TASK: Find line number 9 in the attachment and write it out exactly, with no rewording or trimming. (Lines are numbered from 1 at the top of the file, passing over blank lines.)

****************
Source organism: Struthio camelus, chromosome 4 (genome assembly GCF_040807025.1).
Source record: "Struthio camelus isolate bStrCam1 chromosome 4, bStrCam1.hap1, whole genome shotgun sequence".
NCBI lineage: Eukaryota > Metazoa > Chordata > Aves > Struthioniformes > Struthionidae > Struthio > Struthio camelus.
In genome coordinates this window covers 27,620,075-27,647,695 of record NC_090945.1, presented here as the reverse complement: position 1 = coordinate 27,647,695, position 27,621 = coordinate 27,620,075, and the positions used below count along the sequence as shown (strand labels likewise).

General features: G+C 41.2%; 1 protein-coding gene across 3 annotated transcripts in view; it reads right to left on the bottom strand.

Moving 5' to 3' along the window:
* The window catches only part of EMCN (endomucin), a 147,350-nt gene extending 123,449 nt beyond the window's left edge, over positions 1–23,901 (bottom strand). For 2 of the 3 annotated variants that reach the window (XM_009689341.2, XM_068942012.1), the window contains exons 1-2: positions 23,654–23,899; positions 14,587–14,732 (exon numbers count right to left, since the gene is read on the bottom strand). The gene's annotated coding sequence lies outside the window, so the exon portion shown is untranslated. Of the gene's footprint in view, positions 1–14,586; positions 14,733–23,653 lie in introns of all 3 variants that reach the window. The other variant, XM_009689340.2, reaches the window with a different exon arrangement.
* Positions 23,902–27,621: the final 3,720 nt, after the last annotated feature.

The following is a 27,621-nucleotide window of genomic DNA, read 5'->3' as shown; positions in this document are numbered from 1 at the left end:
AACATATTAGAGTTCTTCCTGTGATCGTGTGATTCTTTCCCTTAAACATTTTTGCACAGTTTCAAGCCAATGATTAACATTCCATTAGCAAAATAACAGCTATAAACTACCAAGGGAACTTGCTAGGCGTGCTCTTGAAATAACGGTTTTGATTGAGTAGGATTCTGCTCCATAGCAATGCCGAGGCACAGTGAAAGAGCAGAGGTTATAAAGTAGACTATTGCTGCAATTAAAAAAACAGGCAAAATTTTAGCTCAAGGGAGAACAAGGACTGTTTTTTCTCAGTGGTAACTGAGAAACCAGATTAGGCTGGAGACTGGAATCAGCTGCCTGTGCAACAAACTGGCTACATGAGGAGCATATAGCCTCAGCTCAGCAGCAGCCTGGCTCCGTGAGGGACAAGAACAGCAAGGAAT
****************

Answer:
The following is a 27,621-nucleotide window of genomic DNA, read 5'->3' as shown; positions in this document are numbered from 1 at the left end: